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Background: Elevated total white blood cell (WBC) count is associated with an increased risk of coronary heart disease and death. Aerobic exercise is associated with lower total WBC, neutrophil, and monocyte counts. However, no studies have evaluated the effect of the amount of aerobic exercise (dose) on total WBC and WBC subfraction counts.

Purpose: To examine the effects of 3 different doses of aerobic exercise on changes in total WBC and WBC subfraction counts and independent effects of changes in fitness, adiposity, makers of inflammation (IL-6, TNF-α, C-reactive protein), fasting glucose metabolism, and adiponectin.

Methods: Data from 390 sedentary, overweight/obese postmenopausal women from the DREW study were used in these analyses. Women were randomized to a non-exercise control group or one of 3 exercise groups: energy expenditure 4, 8, or 12 kcal kg-1⋅week-1 (KKW) for 6 months at an intensity of 50% VO2peak.

Results: A dose-dependent decrease in total WBC counts (trend P=0.002) was observed with a significant decrease in the 12KKW group (-1.63±140.0 cells/µL; mean±95% CI) compared with the control (138.6±144.7 cells/µL). A similar response was seen in the neutrophil subfraction (trend P=0.001) with a significant decrease in the 12KKW group (-152.6±115.1 cells/µL) compared with both the control and 4KKW groups (96.4±119.0 and 21.9±95.3 cells/µL, respectively) and in the 8KKW group (-102.4±125.0 cells/µL) compared with the control. When divided into high/low baseline WBC categories (median split), a dose-dependent decrease in both total WBCs (P=0.003) and neutrophils (P<0.001) was observed in women with high baseline WBC counts. The effects of exercise dose on total WBC and neutrophil counts persisted after accounting for significant independent effects of change in waist circumference and IL-6.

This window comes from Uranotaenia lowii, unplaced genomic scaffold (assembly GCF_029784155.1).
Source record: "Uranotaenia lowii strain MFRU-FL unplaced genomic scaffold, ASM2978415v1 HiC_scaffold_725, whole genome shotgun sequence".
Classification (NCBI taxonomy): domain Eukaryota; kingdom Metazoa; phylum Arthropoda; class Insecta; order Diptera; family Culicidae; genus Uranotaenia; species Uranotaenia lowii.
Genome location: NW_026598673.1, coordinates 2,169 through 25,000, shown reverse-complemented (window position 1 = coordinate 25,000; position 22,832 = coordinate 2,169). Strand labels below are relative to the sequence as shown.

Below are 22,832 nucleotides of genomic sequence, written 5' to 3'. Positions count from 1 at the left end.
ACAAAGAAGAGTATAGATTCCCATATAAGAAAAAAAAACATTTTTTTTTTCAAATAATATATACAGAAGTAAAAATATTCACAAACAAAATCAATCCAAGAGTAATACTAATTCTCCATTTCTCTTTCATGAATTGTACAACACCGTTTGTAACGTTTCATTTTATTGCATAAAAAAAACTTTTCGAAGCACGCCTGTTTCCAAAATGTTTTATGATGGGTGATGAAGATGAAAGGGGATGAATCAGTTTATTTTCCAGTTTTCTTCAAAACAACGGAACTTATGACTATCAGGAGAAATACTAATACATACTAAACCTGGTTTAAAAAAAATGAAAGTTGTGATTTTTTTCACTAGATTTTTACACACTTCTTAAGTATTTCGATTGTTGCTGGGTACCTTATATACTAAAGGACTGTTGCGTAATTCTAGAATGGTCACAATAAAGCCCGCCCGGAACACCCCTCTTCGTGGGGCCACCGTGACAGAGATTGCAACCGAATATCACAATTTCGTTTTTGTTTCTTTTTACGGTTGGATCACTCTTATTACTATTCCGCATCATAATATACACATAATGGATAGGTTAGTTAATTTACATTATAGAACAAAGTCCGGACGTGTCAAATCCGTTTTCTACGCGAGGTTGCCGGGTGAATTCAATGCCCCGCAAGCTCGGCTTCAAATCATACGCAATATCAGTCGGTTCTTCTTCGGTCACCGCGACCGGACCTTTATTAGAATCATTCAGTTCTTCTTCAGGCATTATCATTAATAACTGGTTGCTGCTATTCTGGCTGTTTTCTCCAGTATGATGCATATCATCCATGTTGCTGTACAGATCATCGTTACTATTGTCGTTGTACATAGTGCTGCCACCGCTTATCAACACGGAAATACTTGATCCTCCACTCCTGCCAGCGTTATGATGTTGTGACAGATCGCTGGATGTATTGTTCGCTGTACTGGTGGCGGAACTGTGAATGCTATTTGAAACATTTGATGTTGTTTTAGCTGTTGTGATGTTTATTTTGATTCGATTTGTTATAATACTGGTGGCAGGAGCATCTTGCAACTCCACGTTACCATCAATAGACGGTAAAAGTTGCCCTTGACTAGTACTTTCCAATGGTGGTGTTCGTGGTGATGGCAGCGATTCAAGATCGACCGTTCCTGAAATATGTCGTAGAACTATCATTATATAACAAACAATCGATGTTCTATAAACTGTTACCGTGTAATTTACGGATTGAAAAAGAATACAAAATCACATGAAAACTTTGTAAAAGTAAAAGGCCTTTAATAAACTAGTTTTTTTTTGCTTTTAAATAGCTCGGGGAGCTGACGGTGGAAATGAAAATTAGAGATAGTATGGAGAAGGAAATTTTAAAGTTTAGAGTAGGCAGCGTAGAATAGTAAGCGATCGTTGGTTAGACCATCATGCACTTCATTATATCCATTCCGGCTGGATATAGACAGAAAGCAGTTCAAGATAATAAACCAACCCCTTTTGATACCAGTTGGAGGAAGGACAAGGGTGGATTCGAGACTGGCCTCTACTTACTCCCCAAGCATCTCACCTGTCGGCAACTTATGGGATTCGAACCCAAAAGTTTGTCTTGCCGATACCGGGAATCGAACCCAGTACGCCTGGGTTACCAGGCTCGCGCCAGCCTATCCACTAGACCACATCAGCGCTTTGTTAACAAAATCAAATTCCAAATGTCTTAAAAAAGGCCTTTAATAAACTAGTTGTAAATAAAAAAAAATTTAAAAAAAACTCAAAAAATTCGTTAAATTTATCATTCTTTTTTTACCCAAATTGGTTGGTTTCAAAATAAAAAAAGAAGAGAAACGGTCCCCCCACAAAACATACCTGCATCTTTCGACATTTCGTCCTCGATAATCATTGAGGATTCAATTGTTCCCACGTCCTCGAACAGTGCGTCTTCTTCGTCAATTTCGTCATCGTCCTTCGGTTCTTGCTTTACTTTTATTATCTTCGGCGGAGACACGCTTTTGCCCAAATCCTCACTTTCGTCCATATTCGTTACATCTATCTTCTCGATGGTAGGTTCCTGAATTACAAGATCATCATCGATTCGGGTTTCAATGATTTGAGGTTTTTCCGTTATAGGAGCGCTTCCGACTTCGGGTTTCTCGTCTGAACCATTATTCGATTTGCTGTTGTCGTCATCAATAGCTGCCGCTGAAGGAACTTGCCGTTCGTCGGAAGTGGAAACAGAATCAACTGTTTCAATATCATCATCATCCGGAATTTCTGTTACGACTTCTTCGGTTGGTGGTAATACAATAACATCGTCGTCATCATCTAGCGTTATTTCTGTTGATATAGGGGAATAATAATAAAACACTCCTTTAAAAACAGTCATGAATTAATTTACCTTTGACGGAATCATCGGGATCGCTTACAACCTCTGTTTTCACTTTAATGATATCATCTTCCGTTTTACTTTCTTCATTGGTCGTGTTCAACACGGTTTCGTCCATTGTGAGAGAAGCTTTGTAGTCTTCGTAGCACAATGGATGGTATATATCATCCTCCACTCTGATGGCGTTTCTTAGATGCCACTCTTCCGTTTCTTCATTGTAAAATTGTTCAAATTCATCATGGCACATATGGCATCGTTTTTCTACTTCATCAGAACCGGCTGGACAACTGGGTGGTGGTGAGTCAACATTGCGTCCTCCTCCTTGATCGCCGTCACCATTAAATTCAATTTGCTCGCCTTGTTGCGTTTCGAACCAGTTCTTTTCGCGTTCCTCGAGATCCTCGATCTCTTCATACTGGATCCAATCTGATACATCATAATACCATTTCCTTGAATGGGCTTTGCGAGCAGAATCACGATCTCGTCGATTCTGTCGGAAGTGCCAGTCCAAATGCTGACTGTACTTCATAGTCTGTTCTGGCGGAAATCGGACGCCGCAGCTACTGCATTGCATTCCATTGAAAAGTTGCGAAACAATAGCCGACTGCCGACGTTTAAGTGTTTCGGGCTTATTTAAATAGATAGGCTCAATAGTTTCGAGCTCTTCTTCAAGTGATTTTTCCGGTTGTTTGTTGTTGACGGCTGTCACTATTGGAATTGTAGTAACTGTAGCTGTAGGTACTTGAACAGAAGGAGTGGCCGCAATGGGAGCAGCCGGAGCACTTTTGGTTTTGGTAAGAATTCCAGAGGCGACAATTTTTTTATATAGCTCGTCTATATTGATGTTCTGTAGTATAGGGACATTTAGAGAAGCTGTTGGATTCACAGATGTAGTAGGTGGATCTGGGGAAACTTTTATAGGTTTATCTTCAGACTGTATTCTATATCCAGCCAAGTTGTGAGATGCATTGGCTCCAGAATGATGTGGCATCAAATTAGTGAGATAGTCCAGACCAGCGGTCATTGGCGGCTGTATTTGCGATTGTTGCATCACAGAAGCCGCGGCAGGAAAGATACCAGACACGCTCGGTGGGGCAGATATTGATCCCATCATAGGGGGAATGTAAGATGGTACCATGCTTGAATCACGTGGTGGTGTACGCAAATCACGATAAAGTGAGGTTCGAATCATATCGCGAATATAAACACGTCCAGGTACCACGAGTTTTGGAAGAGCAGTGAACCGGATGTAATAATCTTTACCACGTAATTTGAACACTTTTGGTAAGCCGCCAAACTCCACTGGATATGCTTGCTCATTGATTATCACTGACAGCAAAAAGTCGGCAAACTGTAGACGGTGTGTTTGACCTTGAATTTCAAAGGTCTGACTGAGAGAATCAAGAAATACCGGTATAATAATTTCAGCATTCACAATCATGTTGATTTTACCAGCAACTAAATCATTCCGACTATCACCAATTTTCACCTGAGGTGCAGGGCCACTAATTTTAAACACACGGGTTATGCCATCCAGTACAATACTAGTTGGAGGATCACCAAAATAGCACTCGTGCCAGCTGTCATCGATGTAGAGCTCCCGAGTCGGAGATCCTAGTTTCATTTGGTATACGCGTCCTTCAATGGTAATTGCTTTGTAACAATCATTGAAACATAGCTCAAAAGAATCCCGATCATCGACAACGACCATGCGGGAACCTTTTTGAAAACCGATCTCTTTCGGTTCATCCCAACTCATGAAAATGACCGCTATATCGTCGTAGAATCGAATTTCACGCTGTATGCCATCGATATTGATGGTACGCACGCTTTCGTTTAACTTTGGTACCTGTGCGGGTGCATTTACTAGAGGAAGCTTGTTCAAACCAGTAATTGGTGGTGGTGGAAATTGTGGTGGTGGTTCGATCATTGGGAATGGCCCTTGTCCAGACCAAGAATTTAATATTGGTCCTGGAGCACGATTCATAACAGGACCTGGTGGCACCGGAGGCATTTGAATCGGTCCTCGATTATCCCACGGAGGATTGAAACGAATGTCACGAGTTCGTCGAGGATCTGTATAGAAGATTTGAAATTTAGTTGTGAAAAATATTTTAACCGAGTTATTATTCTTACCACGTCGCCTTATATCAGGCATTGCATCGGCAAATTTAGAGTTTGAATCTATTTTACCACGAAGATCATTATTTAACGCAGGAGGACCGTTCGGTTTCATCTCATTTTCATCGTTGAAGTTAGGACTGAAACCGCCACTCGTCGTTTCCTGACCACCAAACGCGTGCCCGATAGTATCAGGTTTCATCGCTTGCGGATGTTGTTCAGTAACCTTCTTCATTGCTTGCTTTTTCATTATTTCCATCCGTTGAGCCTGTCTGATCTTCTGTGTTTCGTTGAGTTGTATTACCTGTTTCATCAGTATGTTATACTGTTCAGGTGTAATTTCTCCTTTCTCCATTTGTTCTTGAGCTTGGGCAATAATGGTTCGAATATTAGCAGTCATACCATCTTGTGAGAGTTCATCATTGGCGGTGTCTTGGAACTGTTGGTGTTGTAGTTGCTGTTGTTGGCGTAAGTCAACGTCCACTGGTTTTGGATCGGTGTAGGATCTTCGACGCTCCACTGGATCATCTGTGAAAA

Conclusion: Aerobic exercise training reduces total WBC and neutrophil counts, in a dose-dependent manner, in overweight/obese postmenopausal women and is especially beneficial for those with systemic low grade inflammation.

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